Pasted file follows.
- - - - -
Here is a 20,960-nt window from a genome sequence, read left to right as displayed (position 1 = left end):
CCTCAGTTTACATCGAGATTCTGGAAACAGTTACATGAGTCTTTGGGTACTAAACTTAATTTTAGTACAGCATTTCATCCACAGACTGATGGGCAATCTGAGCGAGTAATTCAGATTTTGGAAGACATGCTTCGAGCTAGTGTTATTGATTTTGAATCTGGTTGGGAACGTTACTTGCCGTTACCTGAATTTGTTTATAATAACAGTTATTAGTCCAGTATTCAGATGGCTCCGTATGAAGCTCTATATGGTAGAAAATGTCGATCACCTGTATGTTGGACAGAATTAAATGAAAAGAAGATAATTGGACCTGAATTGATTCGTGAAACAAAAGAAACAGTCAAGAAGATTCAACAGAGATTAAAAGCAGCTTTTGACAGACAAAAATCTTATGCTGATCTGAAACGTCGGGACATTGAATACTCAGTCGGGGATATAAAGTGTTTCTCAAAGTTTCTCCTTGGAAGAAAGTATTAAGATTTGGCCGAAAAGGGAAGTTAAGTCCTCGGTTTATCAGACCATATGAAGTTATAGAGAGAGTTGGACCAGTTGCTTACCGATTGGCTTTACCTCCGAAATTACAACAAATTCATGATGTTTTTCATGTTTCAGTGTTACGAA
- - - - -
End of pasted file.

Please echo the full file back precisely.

Here is a 20,960-nt window from a genome sequence, read left to right as displayed (position 1 = left end):
CCTCAGTTTACATCGAGATTCTGGAAACAGTTACATGAGTCTTTGGGTACTAAACTTAATTTTAGTACAGCATTTCATCCACAGACTGATGGGCAATCTGAGCGAGTAATTCAGATTTTGGAAGACATGCTTCGAGCTAGTGTTATTGATTTTGAATCTGGTTGGGAACGTTACTTGCCGTTACCTGAATTTGTTTATAATAACAGTTATTAGTCCAGTATTCAGATGGCTCCGTATGAAGCTCTATATGGTAGAAAATGTCGATCACCTGTATGTTGGACAGAATTAAATGAAAAGAAGATAATTGGACCTGAATTGATTCGTGAAACAAAAGAAACAGTCAAGAAGATTCAACAGAGATTAAAAGCAGCTTTTGACAGACAAAAATCTTATGCTGATCTGAAACGTCGGGACATTGAATACTCAGTCGGGGATATAAAGTGTTTCTCAAAGTTTCTCCTTGGAAGAAAGTATTAAGATTTGGCCGAAAAGGGAAGTTAAGTCCTCGGTTTATCAGACCATATGAAGTTATAGAGAGAGTTGGACCAGTTGCTTACCGATTGGCTTTACCTCCGAAATTACAACAAATTCATGATGTTTTTCATGTTTCAGTGTTACGAA